Select Page

Lauren Vogel | CMAJ | December 7, 2018

  • Health experts called on the federal minister of health to recall high-strength opioids to reduce the risk of overdoses and other harms. A CMAJ commentary noted that the minister has the power to recall drugs believed to present a “serious or imminent risk of injury to health.”
  • Quebec tabled legislation to prohibit the use of cannabis in all public places and raise the legal age of consumption to 21. The province’s junior health minister also suggested raising the legal drinking age to 21 but later backed off from the proposal.
  • The use of talcum powder products may be linked to ovarian cancer and serious respiratory problems, Health Canada warned in a draft assessment. The government is considering expanding warnings on product labels and will seek public comment on the draft assessment until Feb. 6.
  • The proportion of Quebec high school students reporting mental health problems increased from 21% to 29% between 2010/11 and 2016/17, according to a survey of 62,000 young people. The number of young people reporting attention deficit disorder or hyperactivity jumped from 13% to 23%, and the proportion reporting anxiety rose from 9% to 17%.
  • Newfoundland and Labrador announced legislation that will make it easier for workers in the province to receive benefits for workplace mental injuries, such as post-traumatic stress disorder. People diagnosed with a workplace mental injury by a medical professional will no longer have to go through a process to prove the injury occurred at work.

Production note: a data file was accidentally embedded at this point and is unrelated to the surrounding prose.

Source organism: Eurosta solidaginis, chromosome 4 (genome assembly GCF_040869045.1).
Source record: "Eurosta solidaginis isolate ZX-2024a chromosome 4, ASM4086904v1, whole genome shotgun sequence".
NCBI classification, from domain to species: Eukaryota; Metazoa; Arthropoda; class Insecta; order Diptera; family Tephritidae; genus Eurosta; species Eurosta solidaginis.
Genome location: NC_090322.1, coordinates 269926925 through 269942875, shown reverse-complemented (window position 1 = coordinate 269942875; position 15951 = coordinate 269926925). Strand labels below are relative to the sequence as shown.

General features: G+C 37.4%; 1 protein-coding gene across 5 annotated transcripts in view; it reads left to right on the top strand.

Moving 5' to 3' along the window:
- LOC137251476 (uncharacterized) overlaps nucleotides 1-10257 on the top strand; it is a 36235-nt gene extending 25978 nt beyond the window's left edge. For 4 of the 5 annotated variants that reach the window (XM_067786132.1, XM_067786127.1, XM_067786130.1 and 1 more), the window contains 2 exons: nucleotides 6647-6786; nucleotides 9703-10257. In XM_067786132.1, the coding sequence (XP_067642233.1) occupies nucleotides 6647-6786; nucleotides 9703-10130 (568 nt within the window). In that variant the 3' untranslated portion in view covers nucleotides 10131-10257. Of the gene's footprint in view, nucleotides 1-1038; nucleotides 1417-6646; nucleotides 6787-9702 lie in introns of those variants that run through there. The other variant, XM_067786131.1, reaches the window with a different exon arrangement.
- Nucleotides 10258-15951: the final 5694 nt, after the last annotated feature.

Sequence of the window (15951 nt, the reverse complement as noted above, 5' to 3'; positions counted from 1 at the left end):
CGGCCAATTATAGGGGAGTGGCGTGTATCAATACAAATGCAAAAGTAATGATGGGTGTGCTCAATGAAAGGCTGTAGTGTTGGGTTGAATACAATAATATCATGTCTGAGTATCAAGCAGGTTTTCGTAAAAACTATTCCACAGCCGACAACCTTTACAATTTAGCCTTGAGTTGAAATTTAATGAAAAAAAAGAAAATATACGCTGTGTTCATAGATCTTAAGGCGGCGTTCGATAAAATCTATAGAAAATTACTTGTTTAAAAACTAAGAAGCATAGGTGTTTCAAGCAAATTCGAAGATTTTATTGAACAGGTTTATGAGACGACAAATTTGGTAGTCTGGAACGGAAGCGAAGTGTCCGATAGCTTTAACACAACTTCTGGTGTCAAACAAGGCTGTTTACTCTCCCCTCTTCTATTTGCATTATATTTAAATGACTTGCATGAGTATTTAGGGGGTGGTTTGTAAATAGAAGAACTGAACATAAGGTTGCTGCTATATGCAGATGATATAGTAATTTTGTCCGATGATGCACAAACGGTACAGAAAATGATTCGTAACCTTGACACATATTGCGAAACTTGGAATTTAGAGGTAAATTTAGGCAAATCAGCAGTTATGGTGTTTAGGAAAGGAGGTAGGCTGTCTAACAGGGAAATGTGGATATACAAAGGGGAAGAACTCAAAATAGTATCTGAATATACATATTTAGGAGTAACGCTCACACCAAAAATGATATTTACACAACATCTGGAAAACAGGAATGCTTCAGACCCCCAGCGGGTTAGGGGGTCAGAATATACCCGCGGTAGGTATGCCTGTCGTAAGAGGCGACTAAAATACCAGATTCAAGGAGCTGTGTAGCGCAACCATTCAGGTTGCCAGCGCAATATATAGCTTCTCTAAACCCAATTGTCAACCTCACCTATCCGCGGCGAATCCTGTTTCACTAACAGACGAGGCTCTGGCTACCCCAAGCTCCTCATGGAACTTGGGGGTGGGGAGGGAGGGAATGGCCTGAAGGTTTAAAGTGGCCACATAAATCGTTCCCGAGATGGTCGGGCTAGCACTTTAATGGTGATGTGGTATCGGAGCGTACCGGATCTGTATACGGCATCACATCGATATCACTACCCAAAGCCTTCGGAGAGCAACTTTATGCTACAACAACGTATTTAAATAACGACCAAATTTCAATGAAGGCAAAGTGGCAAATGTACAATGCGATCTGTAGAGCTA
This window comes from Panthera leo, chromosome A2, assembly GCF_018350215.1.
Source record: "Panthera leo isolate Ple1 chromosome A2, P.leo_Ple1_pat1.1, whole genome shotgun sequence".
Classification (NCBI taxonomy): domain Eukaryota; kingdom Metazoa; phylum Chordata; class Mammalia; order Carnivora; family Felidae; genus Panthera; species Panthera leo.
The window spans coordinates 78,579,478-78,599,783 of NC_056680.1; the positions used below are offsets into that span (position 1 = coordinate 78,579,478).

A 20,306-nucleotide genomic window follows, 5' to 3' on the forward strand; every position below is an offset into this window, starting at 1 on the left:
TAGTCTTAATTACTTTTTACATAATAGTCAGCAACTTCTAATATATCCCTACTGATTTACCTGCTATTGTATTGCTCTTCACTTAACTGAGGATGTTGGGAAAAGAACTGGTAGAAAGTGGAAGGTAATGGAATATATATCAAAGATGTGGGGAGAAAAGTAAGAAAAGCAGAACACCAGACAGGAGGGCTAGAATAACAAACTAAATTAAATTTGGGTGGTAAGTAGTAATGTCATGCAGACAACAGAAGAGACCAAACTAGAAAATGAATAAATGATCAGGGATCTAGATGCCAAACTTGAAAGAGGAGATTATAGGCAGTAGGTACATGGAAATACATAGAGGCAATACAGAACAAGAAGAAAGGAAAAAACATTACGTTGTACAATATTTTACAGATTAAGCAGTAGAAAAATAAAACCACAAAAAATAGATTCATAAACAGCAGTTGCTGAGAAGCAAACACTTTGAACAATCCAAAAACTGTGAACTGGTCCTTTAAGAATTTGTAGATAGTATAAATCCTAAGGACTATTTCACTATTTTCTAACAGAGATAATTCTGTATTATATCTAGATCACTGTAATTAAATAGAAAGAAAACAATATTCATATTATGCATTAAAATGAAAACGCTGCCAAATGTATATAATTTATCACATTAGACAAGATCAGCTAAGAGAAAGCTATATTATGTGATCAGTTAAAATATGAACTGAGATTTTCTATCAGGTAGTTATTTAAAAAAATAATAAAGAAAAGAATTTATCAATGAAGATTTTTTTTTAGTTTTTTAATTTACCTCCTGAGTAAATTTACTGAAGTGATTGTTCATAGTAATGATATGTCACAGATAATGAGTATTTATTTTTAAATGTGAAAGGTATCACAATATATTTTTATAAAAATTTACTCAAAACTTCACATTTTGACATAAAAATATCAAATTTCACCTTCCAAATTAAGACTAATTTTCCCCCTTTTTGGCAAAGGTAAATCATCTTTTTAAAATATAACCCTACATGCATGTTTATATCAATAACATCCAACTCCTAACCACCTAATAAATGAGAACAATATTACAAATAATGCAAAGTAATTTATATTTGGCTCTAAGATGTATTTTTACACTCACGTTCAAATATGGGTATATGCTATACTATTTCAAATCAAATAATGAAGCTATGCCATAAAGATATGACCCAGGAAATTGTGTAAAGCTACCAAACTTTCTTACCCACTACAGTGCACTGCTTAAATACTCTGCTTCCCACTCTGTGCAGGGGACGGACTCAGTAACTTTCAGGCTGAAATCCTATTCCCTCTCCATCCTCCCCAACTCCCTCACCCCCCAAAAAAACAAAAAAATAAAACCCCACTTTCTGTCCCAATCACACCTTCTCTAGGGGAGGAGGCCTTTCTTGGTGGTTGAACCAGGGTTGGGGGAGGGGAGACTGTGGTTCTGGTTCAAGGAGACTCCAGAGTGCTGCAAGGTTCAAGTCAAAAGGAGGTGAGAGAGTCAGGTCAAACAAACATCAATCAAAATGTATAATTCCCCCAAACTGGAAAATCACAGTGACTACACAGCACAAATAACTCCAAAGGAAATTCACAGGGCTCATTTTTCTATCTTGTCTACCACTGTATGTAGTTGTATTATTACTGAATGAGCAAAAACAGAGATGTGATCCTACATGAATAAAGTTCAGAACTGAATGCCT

• Demand in Winnipeg for sterile needles from people using injection drugs jumped more than 70% between 2015/16 and 2017/18, while the rest of Manitoba saw a nearly sevenfold increase in demand. In total, the province distributed more than two million sterile injection supplies last year.
  • Doctors Nova Scotia criticized the province for not involving or consulting them in the search for a vendor to develop a province-wide electronic health record system. Two companies were shortlisted but some have questioned the fairness and transparency of the process after an investigation revealed health officials met with representatives of the companies when other bidders were told there was a moratorium on meetings.
  • Patients in the southeast of British Columbia are having trouble accessing health care services in Alberta, potentially due to billing issues between the provinces. For the past year, Alberta has been moving non-emergency and elective surgeries for BC patients to Kelowna.
  • New Brunswick’s Progressive Conservative government relaxed a nutrition policy that required schools to provide “higher nutritional value which are lower in saturated fat, sugar and sodium.” Schools are once again allowed to sell fruit juices and chocolate milk, and extracurricular programs and fundraisers have extra flexibility to sell sugary treats.
  • Covenant Health, a faith-based health organization in Alberta, said it will allow assessments for medical aid in dying to take place in its hospitals but will not provide or refer patients directly for the service. The policy change comes after several patients reported being forced out of facilities to have assessments; in some cases, on the side of busy roads.

For more health care news — plus research, analysis, commentary and more — please visit:

Connect with CMAJ

Pin It on Pinterest

Share This